Årdal old church (Årdal gamle kirke) is one of the most distinctive and beautiful wooden Renaissance churches from the 17th century. The church was built in three stages, the first stage in 1619. Later, as the church grew too small, one of the short walls was sawn out in order to lengthen the church. This explains its unusual shape. Inside, the church has many beautiful painted decorations of prophets, angels and flowers.
The church was marked by the work of two local artists, the German painter Gottfried Hendtzschel and his student, craftsman Lauritz Snekker. The altarpiece and the pulpit was painted by Hendtzschel. They are made of Snekker who is also responsible for most of the carpentry work. The artistic efforts of Hendtzschel and Snekker within various churches in the vicinity formed a part of the Stranganger Renaissance, the cultural period which peaked in the middle of the 17th century in the area around Stavanger, Norway.References:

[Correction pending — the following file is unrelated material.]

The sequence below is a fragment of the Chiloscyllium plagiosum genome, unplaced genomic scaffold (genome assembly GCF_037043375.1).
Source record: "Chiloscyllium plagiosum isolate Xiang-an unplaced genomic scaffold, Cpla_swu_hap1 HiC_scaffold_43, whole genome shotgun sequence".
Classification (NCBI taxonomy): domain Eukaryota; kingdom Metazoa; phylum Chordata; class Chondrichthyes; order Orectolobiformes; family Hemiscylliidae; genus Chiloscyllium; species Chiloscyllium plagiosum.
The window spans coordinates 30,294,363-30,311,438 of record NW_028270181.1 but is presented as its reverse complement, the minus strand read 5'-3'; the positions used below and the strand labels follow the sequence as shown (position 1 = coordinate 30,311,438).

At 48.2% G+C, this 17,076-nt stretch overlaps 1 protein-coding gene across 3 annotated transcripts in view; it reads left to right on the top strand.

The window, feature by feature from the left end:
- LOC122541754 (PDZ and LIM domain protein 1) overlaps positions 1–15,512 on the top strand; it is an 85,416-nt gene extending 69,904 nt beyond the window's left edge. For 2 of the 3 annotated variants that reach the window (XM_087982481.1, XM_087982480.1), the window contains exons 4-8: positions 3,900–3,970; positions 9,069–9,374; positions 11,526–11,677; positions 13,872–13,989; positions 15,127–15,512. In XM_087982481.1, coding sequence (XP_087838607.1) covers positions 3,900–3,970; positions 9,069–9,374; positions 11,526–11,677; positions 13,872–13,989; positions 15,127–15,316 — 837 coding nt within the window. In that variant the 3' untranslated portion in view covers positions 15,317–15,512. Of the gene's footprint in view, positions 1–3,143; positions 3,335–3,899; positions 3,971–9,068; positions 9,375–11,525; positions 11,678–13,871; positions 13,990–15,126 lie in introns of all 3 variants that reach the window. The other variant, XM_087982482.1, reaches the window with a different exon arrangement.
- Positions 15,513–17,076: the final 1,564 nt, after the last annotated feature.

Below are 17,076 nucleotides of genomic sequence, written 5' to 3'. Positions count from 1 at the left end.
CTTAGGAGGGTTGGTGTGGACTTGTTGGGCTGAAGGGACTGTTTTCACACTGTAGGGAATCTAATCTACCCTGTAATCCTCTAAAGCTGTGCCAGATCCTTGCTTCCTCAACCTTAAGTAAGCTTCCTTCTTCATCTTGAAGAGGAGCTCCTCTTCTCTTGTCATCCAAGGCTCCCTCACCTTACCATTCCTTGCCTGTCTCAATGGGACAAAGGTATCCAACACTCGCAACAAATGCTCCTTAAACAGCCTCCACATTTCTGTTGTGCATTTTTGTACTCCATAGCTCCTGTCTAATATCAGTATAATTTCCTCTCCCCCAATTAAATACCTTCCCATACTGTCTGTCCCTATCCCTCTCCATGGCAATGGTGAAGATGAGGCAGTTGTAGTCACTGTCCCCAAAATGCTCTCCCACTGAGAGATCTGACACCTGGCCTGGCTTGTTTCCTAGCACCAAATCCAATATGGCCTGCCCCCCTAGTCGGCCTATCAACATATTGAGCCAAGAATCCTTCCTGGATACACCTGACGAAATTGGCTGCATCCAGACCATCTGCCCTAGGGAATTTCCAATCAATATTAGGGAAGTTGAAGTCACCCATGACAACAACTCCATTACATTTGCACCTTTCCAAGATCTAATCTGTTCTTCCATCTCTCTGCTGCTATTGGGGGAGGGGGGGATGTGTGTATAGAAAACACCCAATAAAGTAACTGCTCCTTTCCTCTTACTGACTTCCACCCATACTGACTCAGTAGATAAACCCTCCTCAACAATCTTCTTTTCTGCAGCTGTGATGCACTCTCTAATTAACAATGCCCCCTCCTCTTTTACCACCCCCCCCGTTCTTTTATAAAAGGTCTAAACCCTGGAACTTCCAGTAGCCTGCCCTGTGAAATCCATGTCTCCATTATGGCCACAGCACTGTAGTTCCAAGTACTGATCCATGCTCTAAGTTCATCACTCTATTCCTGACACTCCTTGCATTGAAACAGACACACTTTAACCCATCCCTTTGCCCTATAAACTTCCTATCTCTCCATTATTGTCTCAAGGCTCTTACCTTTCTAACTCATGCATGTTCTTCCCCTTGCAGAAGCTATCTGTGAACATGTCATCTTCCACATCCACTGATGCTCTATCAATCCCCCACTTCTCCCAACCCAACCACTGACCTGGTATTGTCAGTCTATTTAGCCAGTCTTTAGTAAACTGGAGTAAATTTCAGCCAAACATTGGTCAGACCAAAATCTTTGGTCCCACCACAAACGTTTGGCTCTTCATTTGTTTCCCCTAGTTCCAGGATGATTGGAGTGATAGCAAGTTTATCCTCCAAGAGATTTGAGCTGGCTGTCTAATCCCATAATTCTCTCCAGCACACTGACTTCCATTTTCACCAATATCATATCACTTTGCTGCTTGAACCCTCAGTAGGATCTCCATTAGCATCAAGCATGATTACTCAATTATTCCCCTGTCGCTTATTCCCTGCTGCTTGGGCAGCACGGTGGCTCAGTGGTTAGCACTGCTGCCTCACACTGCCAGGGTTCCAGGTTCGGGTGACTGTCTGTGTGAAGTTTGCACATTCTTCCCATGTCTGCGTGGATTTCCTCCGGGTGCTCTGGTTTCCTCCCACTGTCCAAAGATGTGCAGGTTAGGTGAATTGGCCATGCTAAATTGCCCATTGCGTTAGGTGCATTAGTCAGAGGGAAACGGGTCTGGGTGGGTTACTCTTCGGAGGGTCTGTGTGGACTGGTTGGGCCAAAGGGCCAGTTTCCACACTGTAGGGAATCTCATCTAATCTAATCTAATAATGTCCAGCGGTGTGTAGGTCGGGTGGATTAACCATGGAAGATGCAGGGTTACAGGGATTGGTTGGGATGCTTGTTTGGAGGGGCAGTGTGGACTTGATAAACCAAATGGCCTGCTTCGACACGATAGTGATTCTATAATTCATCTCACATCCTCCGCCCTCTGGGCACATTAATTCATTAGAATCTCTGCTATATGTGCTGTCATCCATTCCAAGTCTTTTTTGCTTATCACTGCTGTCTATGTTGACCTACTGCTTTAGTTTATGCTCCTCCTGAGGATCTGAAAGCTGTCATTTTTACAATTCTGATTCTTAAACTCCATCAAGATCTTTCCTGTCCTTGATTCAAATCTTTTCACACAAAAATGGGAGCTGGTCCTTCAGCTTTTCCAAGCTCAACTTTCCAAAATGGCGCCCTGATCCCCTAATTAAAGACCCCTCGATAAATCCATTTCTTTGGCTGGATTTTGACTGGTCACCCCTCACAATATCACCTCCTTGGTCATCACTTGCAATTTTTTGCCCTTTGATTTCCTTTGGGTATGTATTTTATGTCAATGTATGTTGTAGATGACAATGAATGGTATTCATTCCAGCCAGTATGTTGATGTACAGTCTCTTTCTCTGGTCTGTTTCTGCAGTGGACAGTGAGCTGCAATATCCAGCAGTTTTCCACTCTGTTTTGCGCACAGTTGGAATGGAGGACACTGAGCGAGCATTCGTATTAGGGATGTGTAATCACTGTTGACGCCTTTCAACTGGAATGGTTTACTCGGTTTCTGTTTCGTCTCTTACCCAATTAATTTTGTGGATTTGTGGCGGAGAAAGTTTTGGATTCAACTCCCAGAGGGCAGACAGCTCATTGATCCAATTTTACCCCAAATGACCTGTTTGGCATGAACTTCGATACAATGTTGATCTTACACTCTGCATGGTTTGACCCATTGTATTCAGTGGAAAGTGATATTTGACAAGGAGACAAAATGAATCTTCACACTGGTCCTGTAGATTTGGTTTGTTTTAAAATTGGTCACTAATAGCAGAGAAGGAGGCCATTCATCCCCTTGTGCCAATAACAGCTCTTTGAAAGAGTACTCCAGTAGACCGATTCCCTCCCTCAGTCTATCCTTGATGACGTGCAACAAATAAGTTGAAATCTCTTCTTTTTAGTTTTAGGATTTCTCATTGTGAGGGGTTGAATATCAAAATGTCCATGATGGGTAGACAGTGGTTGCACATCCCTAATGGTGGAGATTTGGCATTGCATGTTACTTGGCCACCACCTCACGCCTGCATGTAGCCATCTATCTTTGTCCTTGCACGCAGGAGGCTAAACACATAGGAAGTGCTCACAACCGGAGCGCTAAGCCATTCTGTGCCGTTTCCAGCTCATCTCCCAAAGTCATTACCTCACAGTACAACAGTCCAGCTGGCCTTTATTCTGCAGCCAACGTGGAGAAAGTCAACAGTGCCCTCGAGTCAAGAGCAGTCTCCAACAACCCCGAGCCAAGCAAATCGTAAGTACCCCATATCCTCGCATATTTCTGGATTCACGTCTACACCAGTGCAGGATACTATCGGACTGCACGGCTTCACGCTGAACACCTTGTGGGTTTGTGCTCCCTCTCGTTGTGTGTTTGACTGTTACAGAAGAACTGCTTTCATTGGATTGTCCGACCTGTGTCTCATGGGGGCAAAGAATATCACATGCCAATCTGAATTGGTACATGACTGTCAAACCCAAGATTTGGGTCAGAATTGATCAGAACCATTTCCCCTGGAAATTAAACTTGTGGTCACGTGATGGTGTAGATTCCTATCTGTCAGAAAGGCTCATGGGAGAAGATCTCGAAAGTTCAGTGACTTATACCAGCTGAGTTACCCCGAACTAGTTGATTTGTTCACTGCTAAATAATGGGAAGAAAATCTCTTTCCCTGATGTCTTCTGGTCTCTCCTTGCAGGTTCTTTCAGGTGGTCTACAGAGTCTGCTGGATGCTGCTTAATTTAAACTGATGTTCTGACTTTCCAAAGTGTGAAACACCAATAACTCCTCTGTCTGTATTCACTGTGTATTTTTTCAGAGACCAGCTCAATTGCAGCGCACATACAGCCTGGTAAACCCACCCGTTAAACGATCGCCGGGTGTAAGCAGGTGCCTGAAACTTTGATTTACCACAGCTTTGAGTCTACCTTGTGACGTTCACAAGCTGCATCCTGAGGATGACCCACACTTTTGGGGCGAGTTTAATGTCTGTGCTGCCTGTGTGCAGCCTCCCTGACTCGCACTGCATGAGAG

La Hougue Bie is a Neolithic ritual site which was in use around 3500 BC. Hougue is a Jèrriais/Norman language word meaning a \'mound\' and comes from the Old Norse word haugr. The site consists of 18.6m long passage chamber covered by a 12.2m high mound. The site was first excavated in 1925 by the Société Jersiaise. Fragments of twenty vase supports were found along with the scattered remains of at least eight individuals. Gravegoods, mostly pottery, were also present. At some time in the past, the site had evidently been entered and ransacked.
In Western Europe, it is one of the largest and best preserved passage graves and the most impressive and best preserved monument of Armorican Passage Grave group. Although they are termed \'passage graves\', they were ceremonial sites, whose function was more similar to churches or cathedrals, where burials were incidental.